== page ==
It’s common to think that the artistic component of building design is in the sketch or rendering itself.  The fine details and perfect perspectives are skillfully drawn to be visually compelling. It’s in getting to the point of drawing, however, that the true art lies.

An architect’s value and skill is in taking the results of a thorough discovery and problem definition process—through which we uncover the owner’s wants, needs, challenges and vision—and interpreting those parameters in a way that allows for the creation of space in which people genuinely WANT to work, live and play.  It isn’t a linear process and it certainly isn’t the same for everyone. There are no checklists or steps that must be followed. There are, however, some guidelines that are important in making this part of the design process successful for owners, contractors and the design team.

  • Parallel processing
    Having achieved a clear understanding of the overall project goals, program requirements and specific project problem definition, an architect can begin developing creative strategies to solve the outlined needs and begin to define what physical construct will best address those needs. The challenge is in holding all of these factors in mind, prioritizing the constraints to formulate options that solve those problems in various ways.
  • Scale and significance
    Focusing on the scale and significance of the needs and constraints allows for an effective balance of conflicting priorities to solve the problems that matter most. Often the most interesting designs are singular solutions that solve multiple problems, as they are not only cost effective but often the most quietly creative solutions.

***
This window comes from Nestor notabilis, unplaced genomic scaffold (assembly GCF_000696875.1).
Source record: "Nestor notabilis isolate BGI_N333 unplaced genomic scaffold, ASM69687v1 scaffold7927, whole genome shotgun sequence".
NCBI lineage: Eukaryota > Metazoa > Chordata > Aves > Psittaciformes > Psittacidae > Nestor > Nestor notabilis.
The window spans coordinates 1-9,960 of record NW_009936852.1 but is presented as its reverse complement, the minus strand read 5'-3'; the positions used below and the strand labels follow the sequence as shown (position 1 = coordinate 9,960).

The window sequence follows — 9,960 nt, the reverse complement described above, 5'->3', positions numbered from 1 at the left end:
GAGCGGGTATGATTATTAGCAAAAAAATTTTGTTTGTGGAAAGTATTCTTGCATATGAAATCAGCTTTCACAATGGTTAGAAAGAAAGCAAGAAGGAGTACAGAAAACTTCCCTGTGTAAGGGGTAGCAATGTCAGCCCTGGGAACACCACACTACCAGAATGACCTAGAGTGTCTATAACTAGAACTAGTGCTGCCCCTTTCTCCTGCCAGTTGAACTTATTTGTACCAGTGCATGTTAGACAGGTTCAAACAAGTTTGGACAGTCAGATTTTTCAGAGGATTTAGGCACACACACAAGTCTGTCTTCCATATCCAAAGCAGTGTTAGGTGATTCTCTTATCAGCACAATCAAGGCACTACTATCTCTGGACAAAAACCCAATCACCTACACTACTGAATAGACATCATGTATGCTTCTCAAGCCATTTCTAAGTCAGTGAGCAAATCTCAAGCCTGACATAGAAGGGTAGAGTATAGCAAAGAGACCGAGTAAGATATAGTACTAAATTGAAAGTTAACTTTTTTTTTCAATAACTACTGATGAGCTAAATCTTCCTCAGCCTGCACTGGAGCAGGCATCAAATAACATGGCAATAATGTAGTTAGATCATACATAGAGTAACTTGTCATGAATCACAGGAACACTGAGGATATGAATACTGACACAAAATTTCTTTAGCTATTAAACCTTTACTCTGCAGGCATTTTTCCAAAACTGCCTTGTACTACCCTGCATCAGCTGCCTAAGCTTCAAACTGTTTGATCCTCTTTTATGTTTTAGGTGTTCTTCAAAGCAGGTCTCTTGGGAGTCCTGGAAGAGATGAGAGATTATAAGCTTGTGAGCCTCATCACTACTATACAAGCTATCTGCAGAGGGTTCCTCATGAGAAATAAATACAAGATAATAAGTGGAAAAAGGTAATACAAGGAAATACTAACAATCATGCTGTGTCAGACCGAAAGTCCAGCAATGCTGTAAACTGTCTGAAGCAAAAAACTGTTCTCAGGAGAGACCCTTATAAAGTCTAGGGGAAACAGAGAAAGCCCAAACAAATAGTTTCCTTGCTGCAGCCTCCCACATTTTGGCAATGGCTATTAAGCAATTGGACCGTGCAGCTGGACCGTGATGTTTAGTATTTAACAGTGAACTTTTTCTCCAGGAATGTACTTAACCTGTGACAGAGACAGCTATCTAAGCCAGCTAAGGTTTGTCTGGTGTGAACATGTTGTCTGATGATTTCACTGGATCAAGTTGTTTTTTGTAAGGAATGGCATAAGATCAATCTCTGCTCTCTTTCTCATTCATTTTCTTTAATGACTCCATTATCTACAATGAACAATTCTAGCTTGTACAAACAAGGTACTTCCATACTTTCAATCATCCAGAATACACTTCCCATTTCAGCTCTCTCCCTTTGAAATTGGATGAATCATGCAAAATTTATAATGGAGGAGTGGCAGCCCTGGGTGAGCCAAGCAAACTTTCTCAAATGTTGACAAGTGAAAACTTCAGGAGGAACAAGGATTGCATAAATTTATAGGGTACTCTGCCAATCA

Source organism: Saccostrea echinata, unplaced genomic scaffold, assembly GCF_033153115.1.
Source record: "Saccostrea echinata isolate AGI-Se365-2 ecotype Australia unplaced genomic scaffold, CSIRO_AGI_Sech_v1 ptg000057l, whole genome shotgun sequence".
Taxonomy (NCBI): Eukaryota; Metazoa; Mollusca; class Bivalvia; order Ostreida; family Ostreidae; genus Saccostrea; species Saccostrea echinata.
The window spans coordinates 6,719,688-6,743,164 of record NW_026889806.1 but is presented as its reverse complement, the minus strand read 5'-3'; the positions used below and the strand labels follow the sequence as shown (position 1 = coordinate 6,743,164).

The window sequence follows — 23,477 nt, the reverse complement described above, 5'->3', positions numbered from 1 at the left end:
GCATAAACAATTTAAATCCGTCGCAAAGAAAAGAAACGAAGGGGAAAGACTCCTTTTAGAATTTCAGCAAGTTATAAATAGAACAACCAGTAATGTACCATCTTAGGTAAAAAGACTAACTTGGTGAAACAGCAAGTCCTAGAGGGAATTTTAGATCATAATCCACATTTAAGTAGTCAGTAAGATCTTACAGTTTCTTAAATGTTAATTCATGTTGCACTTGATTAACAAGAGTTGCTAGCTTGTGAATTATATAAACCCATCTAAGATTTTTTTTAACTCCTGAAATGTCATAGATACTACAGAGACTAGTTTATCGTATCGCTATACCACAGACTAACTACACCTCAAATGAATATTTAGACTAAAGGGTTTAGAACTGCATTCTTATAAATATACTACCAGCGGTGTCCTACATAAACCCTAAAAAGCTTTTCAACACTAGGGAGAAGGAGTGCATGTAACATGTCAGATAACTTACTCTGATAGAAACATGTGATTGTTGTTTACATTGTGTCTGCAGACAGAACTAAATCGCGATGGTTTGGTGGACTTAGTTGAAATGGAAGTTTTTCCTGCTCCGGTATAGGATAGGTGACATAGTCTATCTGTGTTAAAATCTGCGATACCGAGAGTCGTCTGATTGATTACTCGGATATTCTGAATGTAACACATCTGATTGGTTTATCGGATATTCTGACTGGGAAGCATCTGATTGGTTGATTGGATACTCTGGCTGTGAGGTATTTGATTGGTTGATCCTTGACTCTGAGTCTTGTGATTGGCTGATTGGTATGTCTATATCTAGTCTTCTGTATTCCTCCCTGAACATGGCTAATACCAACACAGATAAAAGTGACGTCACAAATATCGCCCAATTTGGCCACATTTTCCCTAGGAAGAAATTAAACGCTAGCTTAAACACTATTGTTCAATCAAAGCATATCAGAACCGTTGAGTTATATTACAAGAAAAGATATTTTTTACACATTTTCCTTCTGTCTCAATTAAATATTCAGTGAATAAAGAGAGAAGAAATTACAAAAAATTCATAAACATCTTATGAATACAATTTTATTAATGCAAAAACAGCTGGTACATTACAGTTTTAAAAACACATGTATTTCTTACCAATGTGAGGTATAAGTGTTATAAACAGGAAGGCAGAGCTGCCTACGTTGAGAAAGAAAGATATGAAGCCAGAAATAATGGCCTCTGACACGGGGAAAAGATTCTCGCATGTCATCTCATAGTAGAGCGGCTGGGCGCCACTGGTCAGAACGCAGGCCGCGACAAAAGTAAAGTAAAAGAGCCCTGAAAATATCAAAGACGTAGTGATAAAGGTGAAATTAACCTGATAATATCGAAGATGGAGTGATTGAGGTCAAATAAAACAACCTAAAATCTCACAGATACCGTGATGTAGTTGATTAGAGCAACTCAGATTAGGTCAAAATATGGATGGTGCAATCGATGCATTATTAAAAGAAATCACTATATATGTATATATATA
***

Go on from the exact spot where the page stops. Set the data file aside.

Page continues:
• Quantity and quality
    It is imperative to have a strong working knowledge of materials, spatial efficiencies, building typologies, energy requirements, cost and construction. The implications of various solutions are necessarily tied to project metrics such as monetary value, local construction skill, building envelope performance and schedule. Thoughtful inclusion of these parameters when conceiving design solutions is integral to the decision process and provides necessary balance.
  • Options, options, options
    Offering the client multiple concept options is well worth the effort. Each option should weight the project priorities differently, thereby presenting the client different choices as to which priorities are paramount. Options aid discussion and help refine the understanding, between the architect and the owner, of what is truly important. Throughout the discovery process, preconceptions will evolve. Multiple options help the team challenge predetermined opinions with creative possibilities that often better fit the ultimate need.
  • Conditional approval
    The creation of options should not be misconstrued as selecting option one or two; this is not an eye exam. It is important to take the time to talk over the drivers behind each of the various options. Often the final design concept will incorporate aspects or thoughts derived from more than one option. The initial conditional approval of a concept is only the beginning. If the solution is well conceived, it will survive the gauntlet of constraints ahead when seeing that concept to fruition.

A great artist can draw a beautiful design, but a great architect knows that there is much more to it than the drawings. Good design provides the most value when the solution effortlessly solves problems in an efficient, effective, and beautiful way.